“There’s a potential benefit, too, in that many parents now have a chance to better and more fully understand their children’s education–what they’re being taught and how they’re doing in basic subjects. After going through all this, they might feel more confident taking the reins of education in their children’s lives. And as parents reclaim the role of teacher, at least to a degree, children might look again to their parents for direction and knowledge.”

Again–I’m just exploring one side of this. There’s simply so much to consider. But while I do believe that re-opening school buildings in the United States in the fall of 2020 is dangerous in terms of COVID, this post isn’t about the epidemiology. Rather, it’s about the existing momentum–in lieu of the often significant failures and shortcomings–that’s been created with remote learning so far.

So, a few statements.

7 Reasons Schools Should Continue To Use Remote Learning In The United States

I. The near-future of learning is almost certainly blended learning–a mix of digital and face-to-face instruction.

II. By moving to remote learning, schools have had to take stock in resources–and resource deficits–necessary to meaningfully integrate eLearning in pursuit of remote learning.

III. This process has forced curriculum (what’s being learned), instruction (how it’s being taught), and supporting resources (e.g., Zoom and Microsoft Teams) to be designed–and re-designed–to work together.

IV. This process has been slow and clumsy and likely resulted in ‘learning loss.’ But ‘loss’ compared to what? Being in a safe physical space–one that won’t likely exist for 6+ months?

V. In that respect, it’s possible to consider what we’re doing as part of an ‘implementation dip’–a temporary loss before a larger gain.

VI. Of course, no one knows what will happen in the future with COVID-19 or with remote learning and its long-term effects. I am not championing it as particularly effective or innovative. What I’m suggesting is that we’ve already experienced the loss and have begun to adapt.

And considering that the near-future of learning is likely blended, it just might make sense to continue down this path even if school buildings can safely re-open in the fall (which seems unlikely). These buildings can still support students who need the support of these spaces and the resources of the schools and the socialization of their peers–it just doesn’t have to look like the school they remember.

VII. I know this is all unlikely to occur but I thought it should be said: The near-future of learning is blended and we’ve spent a century developing the brick-and-mortar spaces.

Maybe we can spend another six or eight months developing the digital ones, too–and not as an aside, but as the focal point of a more personalized learning experience.

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HR and L&D

The Definition Of Synchronous Learning

Short version: As a general rule, Synchronous Learning occurs when students learn the same thing at the same time–online or offline.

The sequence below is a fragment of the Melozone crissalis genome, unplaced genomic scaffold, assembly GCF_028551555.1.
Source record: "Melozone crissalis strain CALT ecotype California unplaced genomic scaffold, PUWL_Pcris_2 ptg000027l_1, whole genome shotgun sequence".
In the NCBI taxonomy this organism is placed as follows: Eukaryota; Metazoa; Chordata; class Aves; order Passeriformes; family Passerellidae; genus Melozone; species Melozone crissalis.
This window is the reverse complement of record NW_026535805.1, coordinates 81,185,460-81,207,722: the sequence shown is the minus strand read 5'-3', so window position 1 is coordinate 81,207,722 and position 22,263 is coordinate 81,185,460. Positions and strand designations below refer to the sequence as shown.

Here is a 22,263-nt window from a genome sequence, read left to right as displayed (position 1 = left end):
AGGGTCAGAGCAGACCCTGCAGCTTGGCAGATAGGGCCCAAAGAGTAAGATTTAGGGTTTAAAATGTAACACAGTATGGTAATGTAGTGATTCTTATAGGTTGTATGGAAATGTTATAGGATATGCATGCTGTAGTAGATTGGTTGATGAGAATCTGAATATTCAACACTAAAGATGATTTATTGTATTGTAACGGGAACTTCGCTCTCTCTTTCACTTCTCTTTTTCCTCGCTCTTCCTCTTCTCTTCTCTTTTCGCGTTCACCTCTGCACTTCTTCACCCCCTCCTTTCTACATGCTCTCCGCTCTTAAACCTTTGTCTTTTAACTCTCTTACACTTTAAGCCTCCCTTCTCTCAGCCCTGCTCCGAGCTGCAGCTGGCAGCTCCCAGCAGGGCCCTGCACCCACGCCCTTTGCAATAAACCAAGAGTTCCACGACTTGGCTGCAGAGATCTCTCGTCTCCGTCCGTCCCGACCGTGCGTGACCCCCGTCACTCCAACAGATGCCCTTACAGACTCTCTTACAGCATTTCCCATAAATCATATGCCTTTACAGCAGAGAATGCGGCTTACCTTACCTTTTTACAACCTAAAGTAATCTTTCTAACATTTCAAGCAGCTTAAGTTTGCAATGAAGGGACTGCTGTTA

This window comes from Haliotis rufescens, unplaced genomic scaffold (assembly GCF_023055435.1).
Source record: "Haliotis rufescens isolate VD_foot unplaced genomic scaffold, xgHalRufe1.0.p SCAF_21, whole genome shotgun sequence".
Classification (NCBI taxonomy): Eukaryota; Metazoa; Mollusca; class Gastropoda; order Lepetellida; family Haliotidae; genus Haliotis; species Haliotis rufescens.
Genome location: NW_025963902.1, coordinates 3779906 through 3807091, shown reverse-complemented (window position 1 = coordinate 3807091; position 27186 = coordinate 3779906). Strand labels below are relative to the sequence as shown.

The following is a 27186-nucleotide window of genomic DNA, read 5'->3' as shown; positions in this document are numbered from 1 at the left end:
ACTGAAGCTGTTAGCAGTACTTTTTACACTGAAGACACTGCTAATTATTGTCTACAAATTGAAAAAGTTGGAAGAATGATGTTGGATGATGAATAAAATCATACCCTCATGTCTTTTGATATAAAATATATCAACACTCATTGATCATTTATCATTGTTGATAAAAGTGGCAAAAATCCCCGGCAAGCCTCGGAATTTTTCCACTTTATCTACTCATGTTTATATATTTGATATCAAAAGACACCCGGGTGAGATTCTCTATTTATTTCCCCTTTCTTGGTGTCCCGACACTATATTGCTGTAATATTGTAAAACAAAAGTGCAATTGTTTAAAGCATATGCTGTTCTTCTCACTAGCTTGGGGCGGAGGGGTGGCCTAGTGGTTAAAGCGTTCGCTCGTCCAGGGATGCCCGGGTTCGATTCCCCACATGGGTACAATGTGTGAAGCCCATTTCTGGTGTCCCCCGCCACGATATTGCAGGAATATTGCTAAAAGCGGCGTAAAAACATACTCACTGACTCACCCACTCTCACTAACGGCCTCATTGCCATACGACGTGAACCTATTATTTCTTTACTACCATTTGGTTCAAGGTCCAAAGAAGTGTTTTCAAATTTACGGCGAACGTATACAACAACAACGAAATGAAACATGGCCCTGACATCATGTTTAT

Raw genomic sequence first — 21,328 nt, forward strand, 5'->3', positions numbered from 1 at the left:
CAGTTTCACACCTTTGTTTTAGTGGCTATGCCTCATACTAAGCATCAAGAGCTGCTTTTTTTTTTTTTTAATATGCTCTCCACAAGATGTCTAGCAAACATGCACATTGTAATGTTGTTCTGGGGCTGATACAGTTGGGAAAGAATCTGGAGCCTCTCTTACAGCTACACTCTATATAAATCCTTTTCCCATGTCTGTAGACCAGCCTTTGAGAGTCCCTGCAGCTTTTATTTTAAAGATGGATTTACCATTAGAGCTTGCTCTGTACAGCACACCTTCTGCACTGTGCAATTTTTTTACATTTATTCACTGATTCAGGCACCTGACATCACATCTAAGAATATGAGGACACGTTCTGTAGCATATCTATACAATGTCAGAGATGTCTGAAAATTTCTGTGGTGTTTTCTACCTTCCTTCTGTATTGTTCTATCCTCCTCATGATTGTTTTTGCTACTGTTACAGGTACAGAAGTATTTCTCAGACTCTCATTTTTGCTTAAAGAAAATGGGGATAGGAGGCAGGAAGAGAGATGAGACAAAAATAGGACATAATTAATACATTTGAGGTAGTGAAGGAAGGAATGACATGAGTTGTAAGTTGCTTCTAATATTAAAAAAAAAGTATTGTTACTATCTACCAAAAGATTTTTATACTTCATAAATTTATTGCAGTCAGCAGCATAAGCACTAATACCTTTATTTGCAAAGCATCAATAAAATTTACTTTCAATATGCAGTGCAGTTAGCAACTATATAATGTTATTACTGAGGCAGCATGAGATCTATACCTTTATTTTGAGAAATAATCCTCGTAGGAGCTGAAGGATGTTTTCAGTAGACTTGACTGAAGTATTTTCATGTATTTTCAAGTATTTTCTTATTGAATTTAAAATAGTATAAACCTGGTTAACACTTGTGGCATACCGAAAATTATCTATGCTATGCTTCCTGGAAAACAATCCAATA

In The Definition Of Asynchronous Learning, I offered that asynchronous learning was when students learned the same thing at different times. Obviously there’s more to it than that but that’s the gist of it in most digital classrooms and related learning environments. The big idea is ‘together’ (an idea that often implies ‘same’).

What Is Synchronous Learning?

What is synchronous learning? Synchronous learning is when students learn the same thing at the same time–through a lecture (online or in-person), for example. Synchronous learning is a kind of ‘group learning’ that happens in a way that’s unified by time and space–that is, students generally learn the same or similar content at more or less the same time and generally the same place.

As opposed to asynchronous learning, synchronous learning is characterized by the theme of togetherness and all of the pros and cons that a large group of people doing something together brings with it. If you think of these as features or constraints–namely time, place, and pace (that is when learning happens, where it happens, and who controls the pace of that learning) is a matter of how you frame it all–your biases and experiences and so on. But in a nutshell, that’s the definition of synchronous learning.

Synchronous Learning Online Or Off: eLearning vs In-Person

Traditionally, asynchronous and synchronous learning are thought of as types of eLearning, but most physical, brick-and-mortar classrooms that feature lecture, group discussion, and collaborative activities are all technically ‘synchronous.’ This is in contrast to a self-directed learning environment where students learned ‘independently’ of one another–especially the same content, which would technically be asynchronous.

Wikipedia explains that “students watching a live web stream of a class, while simultaneously taking part in a discussion. Synchronous learning can be facilitated by having students and instructors participate in a class via a web conferencing tool. These synchronous experiences can be designed to develop and strengthen instructor-student and student-student relationships, which can be a challenge in distance learning programs.”